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Hoskins introduces legislation legalizing sports gambling in Missouri

JEFFERSON CITY, Mo. — Sen. Denny Hoskins and Rep. Dean Plocher announced Tuesday they will be filing a bill introducing the Comprehensive Missouri Sport Betting and Sports Protection Act.

Supporters say proposed legislation will authorize sports betting in Missouri’s riverboat casinos and on the internet, while implementing consumer protections and sports integrity requirements. This bill would mirror federal law if the existing gambling law of 1993 that currently prohibits these actions is repealed.

“It’s been estimated that illegal sports betting takes place to the tune of nearly $3 billion dollars a year in Missouri,” Hoskins said. “The time has come to stop pretending a problem doesn’t exist, and bring this activity into the sunlight, create some oversight, while bringing in new revenue to the state as well as jobs and economic activity at our casinos. But we have to do this the right way, and that means strict, anti-fraud requirements and tight coordination with the sports leagues to ensure Missourians can remain confident games are being played with integrity.”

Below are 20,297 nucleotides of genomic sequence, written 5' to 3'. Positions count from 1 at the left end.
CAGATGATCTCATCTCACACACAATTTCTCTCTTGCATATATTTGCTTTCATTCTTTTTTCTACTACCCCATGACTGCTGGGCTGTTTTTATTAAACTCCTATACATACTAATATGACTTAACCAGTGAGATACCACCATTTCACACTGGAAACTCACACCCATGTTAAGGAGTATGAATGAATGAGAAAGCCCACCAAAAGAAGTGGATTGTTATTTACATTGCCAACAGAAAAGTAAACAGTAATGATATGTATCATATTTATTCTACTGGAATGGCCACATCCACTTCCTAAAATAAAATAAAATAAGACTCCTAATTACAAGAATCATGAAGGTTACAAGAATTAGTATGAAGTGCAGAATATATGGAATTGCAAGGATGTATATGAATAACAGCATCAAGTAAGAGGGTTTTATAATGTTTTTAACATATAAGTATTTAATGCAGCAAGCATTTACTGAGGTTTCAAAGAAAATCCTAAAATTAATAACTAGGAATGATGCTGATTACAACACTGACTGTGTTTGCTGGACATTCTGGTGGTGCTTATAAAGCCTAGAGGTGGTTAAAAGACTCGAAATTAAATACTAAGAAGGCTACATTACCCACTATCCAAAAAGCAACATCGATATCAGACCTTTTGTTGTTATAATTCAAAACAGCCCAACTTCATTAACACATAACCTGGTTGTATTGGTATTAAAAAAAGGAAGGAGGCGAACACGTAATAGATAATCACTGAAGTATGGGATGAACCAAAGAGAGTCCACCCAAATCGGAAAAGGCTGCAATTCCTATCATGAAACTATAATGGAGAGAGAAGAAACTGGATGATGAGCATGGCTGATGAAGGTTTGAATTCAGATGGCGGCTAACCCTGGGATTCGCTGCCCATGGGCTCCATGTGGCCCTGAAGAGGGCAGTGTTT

Under this bill, supporters believe consumer protections and safeguards would ensure that any sports betting operator is licensed and the legislation requires the Gaming Commission to designate a specific law enforcement entity to oversee any behavior that violates the integrity of the sporting event.

Plocher said if passed, Missouri could potentially put an end to illegal sports gambling and create strong regulations to ensure consumers are protected and ensure sports games cannot be compromised.


“If federal law changes to allow states to authorize sports betting, Missouri should be leading the nation in implementing an intelligent and controlled/monitored sports betting market,” Plocher said. “We are one of the biggest sports states in the country and have a robust and effective gaming network at our casinos – so we are as well positioned as any state to implement sports betting.”

The legislation also allows a sport’s governing body to limit or restrict betting on their own sports and requires that betting operators retain all information regarding bets for three years.

In addition, the legislation includes a 1 percent integrity fee to be paid to the sport’s governing bodies. This administrative fee pays for the sport’s governing body’s cost of maintaining the integrity of its sporting events. The legislation also creates penalties for those found guilty of match-fixing and any action associated with the corruption of a sporting event.